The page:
• A simple “cast-capping” method is adopted to prepare single-crystal perovskites of methyl ammonium lead bromide (CH{sub 3}NH{sub 3}PbBr{sub 3}). By capping a CH{sub 3}NH{sub 3}PbBr{sub 3} solution casted on one substrate with another substrate such as glass, mica, and distributed Bragg reflector (DBR), the slow evaporation of solvent enables large-size cubic crystals to grow between the two substrates. Under optical pumping, edge-emitting lasing is observed based on Fabry–Pérot resonation between parallel side facets of a strip-shaped crystal typically with a lateral cavity length of a few tens of μm. On the other hand, vertical-cavity surface-emitting lasing (VCSEL) is obtained frommore » a planar crystal grown between two DBRs with a cavity thickness of a few μm. Simultaneous detection of those edge- and surface-emissions reveals that the threshold excitation fluence of VCSEL is higher than that of the edge-emitting lasing due to thickness gradient in the planar crystal.« less
  • A comprehensive view of the microstructure of (111)B CdTe films grown on miscut (001)Si substrates by molecular beam epitaxy has been obtained by transmission electron microscopy and scanning transmission electron microscopy. It is found that in the initial growth stage, CdTe nucleates with a dominance of one particular domain: a domain with (111)B polarity and orientation of [11{minus}2]CdTe//[1{minus}10]Si, although there are also some other domains of different polarity and orientation. The dominance of one type domain is due to the reduction of the surface symmetry by using the miscut substrate and by using optimum growth conditions. As the growth proceeds,more » a single-crystal film is produced by the dominating domain overgrowing the minority domains nucleated at the film{endash}substrate interface. This results in the final film of single-crystal character having (111)B polarity with [11{minus}2]CdTe along [1{minus}10]Si. {copyright} {ital 1998 American Institute of Physics.}« less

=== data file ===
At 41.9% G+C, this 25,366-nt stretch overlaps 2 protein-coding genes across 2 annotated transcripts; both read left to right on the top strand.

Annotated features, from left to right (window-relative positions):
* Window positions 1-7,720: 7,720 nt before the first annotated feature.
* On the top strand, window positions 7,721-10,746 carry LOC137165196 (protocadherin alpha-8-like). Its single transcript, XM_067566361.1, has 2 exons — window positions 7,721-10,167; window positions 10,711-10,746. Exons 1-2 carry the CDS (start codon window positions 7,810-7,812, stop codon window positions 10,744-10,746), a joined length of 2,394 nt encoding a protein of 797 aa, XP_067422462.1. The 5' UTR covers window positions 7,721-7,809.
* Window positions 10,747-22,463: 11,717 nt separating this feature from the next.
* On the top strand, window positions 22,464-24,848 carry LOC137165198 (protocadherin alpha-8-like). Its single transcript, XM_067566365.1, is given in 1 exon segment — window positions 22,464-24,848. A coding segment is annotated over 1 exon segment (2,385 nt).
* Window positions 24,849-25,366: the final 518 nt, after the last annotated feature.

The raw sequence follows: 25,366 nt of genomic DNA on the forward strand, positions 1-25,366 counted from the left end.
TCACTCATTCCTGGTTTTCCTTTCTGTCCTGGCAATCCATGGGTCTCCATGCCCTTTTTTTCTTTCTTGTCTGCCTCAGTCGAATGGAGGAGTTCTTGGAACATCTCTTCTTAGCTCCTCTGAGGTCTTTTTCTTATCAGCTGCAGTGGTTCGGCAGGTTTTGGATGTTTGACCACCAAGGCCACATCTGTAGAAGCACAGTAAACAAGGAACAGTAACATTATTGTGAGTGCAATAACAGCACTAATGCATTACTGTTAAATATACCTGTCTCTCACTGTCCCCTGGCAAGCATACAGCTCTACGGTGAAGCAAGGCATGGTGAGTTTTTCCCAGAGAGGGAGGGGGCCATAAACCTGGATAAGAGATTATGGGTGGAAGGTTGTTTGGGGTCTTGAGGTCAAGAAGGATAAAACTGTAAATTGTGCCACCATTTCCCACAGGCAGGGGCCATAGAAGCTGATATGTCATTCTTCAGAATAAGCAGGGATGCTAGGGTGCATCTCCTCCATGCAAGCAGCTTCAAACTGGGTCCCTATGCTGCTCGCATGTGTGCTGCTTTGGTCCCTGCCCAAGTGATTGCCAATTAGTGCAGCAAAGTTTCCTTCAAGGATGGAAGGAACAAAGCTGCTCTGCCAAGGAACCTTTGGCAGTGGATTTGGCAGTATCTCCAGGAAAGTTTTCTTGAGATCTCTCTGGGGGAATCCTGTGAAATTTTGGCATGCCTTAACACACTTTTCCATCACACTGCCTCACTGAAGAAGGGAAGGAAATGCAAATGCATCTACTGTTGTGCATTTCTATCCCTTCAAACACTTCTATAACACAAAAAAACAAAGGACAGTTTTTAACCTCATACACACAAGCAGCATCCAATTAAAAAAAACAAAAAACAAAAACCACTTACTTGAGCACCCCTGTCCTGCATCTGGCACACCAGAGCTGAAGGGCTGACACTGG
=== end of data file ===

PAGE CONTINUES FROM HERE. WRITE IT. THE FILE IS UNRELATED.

• We report the growth of single-domain epitaxial Bi{sub 2}Se{sub 3} films on InP(111)A substrate by molecular-beam epitaxy. Nucleation of Bi{sub 2}Se{sub 3} proceeds at steps, so the lattices of the substrate play the guiding role for a unidirectional crystalline film in the step-flow growth mode. There exists a strong chemical interaction between atoms at the heterointerface, so the growth does not follow the van der Waals epitaxy process. A mounded morphology of thick Bi{sub 2}Se{sub 3} epilayers suggests a growth kinetics dictated by the Ehrlich-Schwoebel barrier. The Schubnikov de Haas oscillations observed in magnetoresistance measurements are attributed to Landau quantizationmore » of the bulk states of electrons.« less